This combined effort of 11 modern, domesticated hens on one DAY is nearly the equivalent of one YEAR’s worth of eggs for the their wild ancestor. Wild jungle fowl, from which our domesticated chickens have been bred, typically lay around 12-15 eggs per year, for the purposes of reproduction…not feeding another species.

Eggs are not a harmless food for humans, no matter how the chickens are treated. The hens bear the exploitation in their bodies, and will most likely die as a result of reproductive system complications.

Help end the exploitation today: Go vegan.

A Chance for Four More

When Board member and Treasurer Linda James came across four young chickens–two hens and two roosters–at the Harnett County Animal Shelter, she acted quickly in an effort to save their lives. Although we already had four roosters at our Microsanctuary, we put our heads together and decided we could make it work. After all, our mission is to save lives, and we will do what we can for the well-being of animals.

Linda went to the shelter before it opened and waited in line, hopeful that no one else would try to adopt the chickens before she was able to rescue them. Everything worked out perfectly, and Triangle Chance for All welcomed the roosters Tolstoy and Da Vinci (whom we call “the Leos”) and the hens Trudy and Annabel into our family!

Annabel, Tolstoy, and Da Vinci.

Trudy is quite a character.

Da Vinci inspects the camera.

Annabel (front) and Trudy (back).

Da Vinci (front) and Tolstoy (back).

Diary of a Mother Hen: Now that she has grown

Harumi laid her first egg today. When Rosemary called to tell me the news, I felt the same kind of jolt to the heart and sting to the eyes that I felt when my son’s voice cracked for the first time.

The passage of time takes our babies away, and I think it is a rare parent who is completely ready.

This isn’t merely a case of baby grows up though. I looked at her egg and held it in my hand, and knew that to so many it would not be good enough. A first laying marks the beginning of a hen’s profitability to those who would gain from what is not theirs, and they would find our beautiful Harumi’s egg inadequate. A person clamoring for a breakfast of sunny side up or scrambled would scoff at just how poorly this egg would feed their appetite.

They wouldn’t see Harumi. They wouldn’t see the little chick who had grown into her yellow-green feet. They wouldn’t wonder how Harumi experienced the laying of her first egg. They wouldn’t cradle her egg in their hands as I did while feeling it to be a precious part of someone I love.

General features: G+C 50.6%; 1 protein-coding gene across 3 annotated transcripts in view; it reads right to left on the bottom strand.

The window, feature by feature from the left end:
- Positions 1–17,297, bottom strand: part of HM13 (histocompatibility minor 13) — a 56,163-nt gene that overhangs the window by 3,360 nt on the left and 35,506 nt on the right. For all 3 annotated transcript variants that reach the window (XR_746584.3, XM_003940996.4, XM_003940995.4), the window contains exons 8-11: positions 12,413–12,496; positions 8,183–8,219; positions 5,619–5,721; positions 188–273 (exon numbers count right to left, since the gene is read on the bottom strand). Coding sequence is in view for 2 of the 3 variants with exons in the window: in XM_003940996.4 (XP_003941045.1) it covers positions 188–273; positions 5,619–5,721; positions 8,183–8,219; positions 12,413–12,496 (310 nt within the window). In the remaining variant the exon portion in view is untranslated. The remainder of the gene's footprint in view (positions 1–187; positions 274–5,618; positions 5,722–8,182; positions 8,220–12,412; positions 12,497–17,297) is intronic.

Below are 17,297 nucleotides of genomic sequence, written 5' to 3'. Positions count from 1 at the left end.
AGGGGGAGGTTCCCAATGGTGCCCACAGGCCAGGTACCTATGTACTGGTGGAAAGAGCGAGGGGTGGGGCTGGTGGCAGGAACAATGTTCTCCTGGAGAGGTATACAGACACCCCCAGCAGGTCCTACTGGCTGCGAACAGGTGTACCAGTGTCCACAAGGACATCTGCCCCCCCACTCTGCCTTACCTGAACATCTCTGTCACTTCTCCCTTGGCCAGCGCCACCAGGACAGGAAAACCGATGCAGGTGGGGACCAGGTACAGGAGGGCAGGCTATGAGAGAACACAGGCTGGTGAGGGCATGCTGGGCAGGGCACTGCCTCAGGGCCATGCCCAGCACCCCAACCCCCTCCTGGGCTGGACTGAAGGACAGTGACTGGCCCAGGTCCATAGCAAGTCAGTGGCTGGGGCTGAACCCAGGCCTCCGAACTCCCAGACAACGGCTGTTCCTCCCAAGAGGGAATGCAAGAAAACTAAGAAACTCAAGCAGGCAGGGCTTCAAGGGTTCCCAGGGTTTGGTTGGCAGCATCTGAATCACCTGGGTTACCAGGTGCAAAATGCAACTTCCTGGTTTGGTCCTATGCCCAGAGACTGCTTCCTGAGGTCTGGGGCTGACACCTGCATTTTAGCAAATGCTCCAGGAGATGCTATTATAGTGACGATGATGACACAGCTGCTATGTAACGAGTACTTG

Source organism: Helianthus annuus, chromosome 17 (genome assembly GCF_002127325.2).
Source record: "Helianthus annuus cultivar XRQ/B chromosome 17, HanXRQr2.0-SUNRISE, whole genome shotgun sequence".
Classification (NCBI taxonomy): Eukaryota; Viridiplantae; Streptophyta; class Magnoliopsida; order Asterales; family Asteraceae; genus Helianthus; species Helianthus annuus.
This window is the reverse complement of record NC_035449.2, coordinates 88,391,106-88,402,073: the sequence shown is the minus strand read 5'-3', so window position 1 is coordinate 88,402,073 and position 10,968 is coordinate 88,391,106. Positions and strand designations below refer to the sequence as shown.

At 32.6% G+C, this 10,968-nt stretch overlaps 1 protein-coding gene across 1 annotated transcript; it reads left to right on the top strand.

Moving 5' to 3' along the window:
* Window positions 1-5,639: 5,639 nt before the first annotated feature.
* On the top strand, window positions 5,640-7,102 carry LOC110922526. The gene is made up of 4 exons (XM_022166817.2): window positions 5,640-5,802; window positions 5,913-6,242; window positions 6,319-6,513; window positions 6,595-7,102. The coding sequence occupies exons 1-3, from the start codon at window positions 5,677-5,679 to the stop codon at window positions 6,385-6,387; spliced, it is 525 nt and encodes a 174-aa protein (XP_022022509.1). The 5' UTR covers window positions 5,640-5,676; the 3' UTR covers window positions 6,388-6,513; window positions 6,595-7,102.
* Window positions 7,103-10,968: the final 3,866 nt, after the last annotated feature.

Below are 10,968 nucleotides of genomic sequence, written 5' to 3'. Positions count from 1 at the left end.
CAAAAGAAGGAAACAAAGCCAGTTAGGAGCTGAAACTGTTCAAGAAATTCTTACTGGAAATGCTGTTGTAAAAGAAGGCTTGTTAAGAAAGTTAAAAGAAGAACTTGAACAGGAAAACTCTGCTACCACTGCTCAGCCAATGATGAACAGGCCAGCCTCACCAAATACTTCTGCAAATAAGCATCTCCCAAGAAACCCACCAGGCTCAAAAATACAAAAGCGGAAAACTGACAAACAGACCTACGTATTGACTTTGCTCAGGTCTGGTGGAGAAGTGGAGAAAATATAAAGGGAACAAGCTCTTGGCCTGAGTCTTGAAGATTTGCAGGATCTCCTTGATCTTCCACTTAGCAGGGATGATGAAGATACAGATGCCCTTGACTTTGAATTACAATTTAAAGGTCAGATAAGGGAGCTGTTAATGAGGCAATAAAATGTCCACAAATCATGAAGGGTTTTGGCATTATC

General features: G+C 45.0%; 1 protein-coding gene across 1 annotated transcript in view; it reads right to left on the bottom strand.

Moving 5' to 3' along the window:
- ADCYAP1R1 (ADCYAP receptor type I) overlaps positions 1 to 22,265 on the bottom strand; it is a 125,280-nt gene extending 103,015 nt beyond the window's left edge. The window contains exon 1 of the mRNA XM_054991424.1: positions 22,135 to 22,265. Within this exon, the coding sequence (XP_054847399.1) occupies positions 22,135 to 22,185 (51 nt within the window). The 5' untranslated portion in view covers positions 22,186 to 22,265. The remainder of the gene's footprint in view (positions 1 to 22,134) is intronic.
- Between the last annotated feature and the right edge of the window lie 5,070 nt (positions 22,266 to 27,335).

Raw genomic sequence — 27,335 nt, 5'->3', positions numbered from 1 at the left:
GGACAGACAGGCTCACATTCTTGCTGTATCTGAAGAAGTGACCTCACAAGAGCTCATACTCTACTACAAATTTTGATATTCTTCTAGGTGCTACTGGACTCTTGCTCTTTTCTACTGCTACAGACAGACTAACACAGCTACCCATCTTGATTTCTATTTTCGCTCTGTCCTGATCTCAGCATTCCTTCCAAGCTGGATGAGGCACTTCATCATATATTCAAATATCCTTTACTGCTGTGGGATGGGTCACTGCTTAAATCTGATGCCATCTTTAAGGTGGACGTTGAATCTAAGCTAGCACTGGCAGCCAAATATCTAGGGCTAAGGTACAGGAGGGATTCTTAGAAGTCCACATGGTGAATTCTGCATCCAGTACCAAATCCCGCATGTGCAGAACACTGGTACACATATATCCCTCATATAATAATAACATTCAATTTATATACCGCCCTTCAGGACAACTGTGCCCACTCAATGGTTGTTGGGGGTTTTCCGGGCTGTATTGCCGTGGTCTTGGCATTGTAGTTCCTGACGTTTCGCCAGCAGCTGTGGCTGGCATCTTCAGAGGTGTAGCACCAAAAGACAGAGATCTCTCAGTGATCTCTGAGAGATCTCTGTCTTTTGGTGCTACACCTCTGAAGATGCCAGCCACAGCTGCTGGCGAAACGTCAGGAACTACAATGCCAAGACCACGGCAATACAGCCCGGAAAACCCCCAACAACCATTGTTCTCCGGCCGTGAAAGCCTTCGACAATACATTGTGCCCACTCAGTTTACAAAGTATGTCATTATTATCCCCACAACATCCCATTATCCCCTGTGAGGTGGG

They would likely dash it to the ground in disgust.

I dashed it to the ground myself, but my intent was so very different. I gave her back her egg so she could eat it as chickens like to do. We don’t need her to be “economically viable.” We don’t need her to produce anything for us. We only want a life of health and comfort for her.

We will not take. We will only give. You’re safe with us, Harumi.

– Linda Nelson

The Chicken in the Mirror

She never knew her mother. She hasn’t had a flock. She is afraid of other chickens, and isn’t always certain of our good intentions, but we’re trying hard to ease Nutmeg into her new life at Triangle Chance for All. So much has been taken from her and all other rescued animals in our care that providing a high quality of life is our highest priority, and we must recognize and accommodate the individual needs and desires of each.

Nutmeg is spending her quarantine time at the home of board members, Alan Nelson and Linda Rapp Nelson where they are pulling out all the stops to put her at ease.

Alan remembered how much his family’s parakeets had enjoyed access to a mirror. Though they were never caged against their will, they had access to a cage full of toys and mirrors, and they would often spend hours singing, talking, and feeding their friend in the mirror. It was worth a try to see if this would be a source of comfort and enrichment for Nutmeg.

She likes who she sees! When she first saw her face, she just stared, but before too long, she began to softly vocalize. She looked over the top, and on either side to find the new chicken. Though she had been picked on by more dominant Coriander and Beatrice, this hen is as gentle as Nutmeg! She settled down, and accepted stroking with more ease than before.

It can’t make up for all she has lost, but it might prove helpful to Nutmeg in creating a new and happy life as an honored member of our TCA family.